Someday, you're going to need a bigger boat. When you do, there's plenty of options - from TacNet's Direct-To-Pilot lifestyle weaponry brands, to old Air Force surplus missiles auctioned off by ranking officers turned arms dealers, to the Lockheed-Northrop-Boeing conglomerate's maximum-collateral line of bleeding edge systems. All mech systems and weapons suppliers are more than happy to sell you the latest and greatest - with repayment plans they describe as "more than fair, generous really, you'd be lucky to find anything better at this bargain price".
Buying new equipment incurs debt, and is the only way to advance your mech's capabilities.
Weapon: Category 2. Comes with a free mod. You can have a maximum of 4 weapons on your mech at any time, and may swap between them during down time at will.
Additional Weapon Mod: Category X, where X is the number of mods on the weapon already. Can't be moved between weapons without some risky tinkering.
New System: Category 2. Category 3 if it costs 6 or more points. You can only have a maximum of 20 total points in systems, and may swap between them during down time at will.
+X points in a stat: Category X. Can't get more than 10 points in a stat, or more than 20 total points in stats overall.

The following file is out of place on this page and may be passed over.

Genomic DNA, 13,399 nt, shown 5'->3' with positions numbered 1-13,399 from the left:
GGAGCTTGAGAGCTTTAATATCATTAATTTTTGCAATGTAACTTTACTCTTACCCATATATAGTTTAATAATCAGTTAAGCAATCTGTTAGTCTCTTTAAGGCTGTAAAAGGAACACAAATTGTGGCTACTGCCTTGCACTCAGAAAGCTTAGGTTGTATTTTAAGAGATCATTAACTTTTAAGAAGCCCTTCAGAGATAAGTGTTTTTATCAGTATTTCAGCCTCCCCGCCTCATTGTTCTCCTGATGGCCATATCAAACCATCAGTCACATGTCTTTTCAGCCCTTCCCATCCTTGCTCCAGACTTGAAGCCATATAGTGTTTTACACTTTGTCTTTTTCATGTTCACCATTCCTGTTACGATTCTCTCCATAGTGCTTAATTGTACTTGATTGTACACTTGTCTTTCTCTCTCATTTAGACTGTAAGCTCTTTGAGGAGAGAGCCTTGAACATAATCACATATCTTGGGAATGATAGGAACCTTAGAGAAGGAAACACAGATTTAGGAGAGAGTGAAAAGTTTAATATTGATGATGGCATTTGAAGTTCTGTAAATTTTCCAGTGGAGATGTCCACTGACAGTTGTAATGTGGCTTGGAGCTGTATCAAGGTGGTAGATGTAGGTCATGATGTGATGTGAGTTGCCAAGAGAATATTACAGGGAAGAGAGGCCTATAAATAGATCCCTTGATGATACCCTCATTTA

Experimental Tech: Always incurs a Category 4 or greater debt. You need high-up connections with corps or militaries or academies to look at this gear in person, and it goes without saying that you don't break it in the field. This is the good stuff - weather inducers, miniaturized paranuclear weapons, orbital drop systems, flash-clones.
Temporary Gear: You can rent gear for a much cheaper price - just make sure you give it back in one piece. If you rent a new weapon or system, decrease the Debt category by 1. This might even be free for special high-level deployments - you can't fight a kaiju in the stratosphere without an air frame, for instance. While you can return the gear immediately after the fight to pay back the debt, you can keep it until the end of the Season and add that debt to your increasingly long pile of bills. On Payday, it'll get repossessed whether you like it or not.